Sir Terry Frost RA


Sir Terry Frost, born in Leamington Spa, in 1915, was one of the most prominent artists of the St Ives School. Despite attending evening classes in art when he was sixteen, until the outbreak of war Frost worked at the manufacturing company Armstrong Whitworth & Co. He was captured in 1941, and sent to a prison camp where he befriended Adrian Heath. In the camp, he made early, crude woodcuts from material that he scrounged, and improvised tools. When Frost returned to England, he attended St Ives School of Art in 1946, under its founder, Leonard Fuller. He then studied at Camberwell School of Art (1947-51; helped by Heath), after long discussion with his wife, Kathleen, whom he had married in 1945. He was taught at Camberwell by Coldstream, who he disliked, and Pasmore, who he found inspirational. Frost’s work had initially been figurative, but, in this period, it became purely abstract.


On the advice of Heath, Frost settled in St Ives in 1950, and became part of an influential group of artists, taking over Studio Number 4, next to Ben Nicholson's. He painted the first of his significant Walk Along the Quay series in this year, inspired by the boats that were moored in the harbour.


In 1951, Frost was enlisted to help his neighbour, Barbara Hepworth, work on ‘Contrapuntal Forms’, the sculpture that she was to show at the Festival of Britain. The time away from his own studio and work in an unfamiliar medium spurred his later painted constructions and collages. He also met fellow artists Sam Francis and Roger Hilton. The following year, he had his first proper solo exhibition, at the Leicester Galleries. He also became a member of The London Group in 1957. This marked the start of greater recognition, both in Britain and abroad—in 1959, the Tate bought his work Khaki and Lemon (1956), and in 1960 he had a solo show in New York, where he was introduced to prominent Abstract Expressionists. These meetings prompted him to work on larger canvases. He also began to focus more on colour alone, and how it becomes a presence within the work. He developed this in a sculptural form in the 1970s, filling canvas tubes with polystyrene balls, using them to suggest that colour was spilling and twisting from the confines of conventional artworks.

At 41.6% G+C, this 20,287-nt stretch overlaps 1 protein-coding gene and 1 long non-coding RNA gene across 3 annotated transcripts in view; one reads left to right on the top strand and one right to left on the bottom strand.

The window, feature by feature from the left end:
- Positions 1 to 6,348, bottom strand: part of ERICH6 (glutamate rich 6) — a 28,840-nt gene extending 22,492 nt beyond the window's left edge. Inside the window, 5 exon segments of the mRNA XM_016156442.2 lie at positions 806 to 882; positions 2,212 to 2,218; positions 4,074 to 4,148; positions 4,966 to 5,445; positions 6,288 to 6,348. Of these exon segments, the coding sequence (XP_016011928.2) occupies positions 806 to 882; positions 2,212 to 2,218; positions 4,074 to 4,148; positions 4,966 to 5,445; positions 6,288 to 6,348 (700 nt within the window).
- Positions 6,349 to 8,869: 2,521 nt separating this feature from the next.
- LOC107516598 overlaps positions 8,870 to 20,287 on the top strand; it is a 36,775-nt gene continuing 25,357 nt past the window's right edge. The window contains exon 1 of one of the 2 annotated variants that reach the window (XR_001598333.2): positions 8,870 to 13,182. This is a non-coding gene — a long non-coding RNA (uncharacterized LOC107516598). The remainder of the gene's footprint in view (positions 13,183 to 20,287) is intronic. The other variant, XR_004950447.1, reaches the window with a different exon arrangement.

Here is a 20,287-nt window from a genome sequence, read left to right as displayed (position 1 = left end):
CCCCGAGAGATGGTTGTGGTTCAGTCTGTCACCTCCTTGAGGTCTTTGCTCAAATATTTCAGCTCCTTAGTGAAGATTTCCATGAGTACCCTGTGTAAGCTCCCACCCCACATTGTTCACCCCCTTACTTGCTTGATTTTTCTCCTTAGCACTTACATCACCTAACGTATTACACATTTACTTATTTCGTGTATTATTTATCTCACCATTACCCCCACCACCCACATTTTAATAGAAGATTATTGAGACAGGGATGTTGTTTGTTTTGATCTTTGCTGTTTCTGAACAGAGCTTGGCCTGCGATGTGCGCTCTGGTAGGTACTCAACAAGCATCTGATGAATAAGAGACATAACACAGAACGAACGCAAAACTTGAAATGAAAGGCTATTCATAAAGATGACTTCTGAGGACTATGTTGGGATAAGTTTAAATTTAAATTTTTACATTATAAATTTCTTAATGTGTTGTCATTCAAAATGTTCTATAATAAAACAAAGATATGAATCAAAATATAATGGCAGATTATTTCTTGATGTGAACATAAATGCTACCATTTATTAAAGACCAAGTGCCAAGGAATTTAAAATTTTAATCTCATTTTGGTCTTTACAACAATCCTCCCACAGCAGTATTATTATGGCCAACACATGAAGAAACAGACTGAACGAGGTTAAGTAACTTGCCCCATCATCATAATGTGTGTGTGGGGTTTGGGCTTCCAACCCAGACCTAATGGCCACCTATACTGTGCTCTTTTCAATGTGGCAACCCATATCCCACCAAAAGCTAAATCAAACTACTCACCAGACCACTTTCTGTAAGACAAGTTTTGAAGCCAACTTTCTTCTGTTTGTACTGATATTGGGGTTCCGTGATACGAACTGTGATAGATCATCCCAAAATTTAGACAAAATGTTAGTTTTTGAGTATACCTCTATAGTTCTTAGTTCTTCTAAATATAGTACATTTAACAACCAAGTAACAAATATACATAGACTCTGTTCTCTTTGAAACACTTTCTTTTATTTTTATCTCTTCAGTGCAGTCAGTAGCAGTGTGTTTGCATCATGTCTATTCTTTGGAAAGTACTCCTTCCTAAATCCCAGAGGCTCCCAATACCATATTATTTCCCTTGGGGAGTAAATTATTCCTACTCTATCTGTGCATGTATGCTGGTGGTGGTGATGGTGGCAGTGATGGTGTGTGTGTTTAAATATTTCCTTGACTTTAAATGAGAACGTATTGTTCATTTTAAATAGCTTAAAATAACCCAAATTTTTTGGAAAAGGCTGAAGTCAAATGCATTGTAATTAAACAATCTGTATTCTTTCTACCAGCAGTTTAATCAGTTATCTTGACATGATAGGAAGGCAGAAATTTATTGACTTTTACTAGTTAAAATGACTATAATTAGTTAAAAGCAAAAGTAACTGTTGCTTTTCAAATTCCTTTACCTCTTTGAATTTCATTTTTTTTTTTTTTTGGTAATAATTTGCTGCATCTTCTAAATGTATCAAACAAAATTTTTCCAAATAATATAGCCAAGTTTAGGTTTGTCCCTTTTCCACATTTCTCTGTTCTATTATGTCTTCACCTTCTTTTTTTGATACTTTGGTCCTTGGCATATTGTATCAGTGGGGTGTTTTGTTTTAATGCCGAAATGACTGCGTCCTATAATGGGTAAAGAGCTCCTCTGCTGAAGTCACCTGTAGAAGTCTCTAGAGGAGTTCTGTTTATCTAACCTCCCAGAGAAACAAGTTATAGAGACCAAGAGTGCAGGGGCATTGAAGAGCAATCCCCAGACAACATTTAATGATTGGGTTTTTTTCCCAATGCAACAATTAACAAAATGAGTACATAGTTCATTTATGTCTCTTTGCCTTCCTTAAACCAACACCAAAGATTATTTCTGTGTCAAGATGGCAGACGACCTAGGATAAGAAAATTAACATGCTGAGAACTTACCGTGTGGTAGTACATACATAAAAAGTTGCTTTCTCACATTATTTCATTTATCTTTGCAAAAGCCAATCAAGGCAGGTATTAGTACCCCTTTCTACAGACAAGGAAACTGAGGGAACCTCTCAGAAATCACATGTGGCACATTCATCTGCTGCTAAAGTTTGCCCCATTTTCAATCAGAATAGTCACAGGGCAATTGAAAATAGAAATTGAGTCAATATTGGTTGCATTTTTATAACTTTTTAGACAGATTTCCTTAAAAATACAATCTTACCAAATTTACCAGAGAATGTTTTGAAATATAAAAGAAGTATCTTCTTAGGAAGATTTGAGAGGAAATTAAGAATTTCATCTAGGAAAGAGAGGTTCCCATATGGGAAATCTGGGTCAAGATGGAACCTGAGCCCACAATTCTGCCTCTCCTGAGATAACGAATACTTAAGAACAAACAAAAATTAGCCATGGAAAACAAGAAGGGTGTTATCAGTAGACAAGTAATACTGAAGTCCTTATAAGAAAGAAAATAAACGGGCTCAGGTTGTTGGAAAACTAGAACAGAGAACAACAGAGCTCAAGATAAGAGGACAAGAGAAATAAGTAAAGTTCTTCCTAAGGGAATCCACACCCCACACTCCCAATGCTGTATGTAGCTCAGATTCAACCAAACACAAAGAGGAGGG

From 1952, Frost taught and lectured at various art colleges, including Bath, Coventry, Reading, and Leeds, something he continued to do until his retirement from the University of Reading in 1981. His teaching crucically gave him access to materials, printing presses, and other tools. He also taught overseas, in Canada, Norway, Sweden, Cyprus, and California. These posts obviously involved a significant amount of travel, and in 1974 Frost moved to Newlyn, Cornwall, for good.


In 1992 Frost was elected a Royal Academician, and was knighted in 1998. He made a last trip to Venice with John Hoyland in 2001, before he died in 2003, leaving five sons and a daughter. His work remains extremely popular, and its abstract exploration of forms, line, and colour is still fresh and exciting. Shapes, such as the semicircles that interested Ben Nicholson, were a recurring motif throughout Frost’s career. However, each incarnation is innovative and engaging, his paintings invested with movement and a dynamic treatment of form.

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Sir Terry Frost RA

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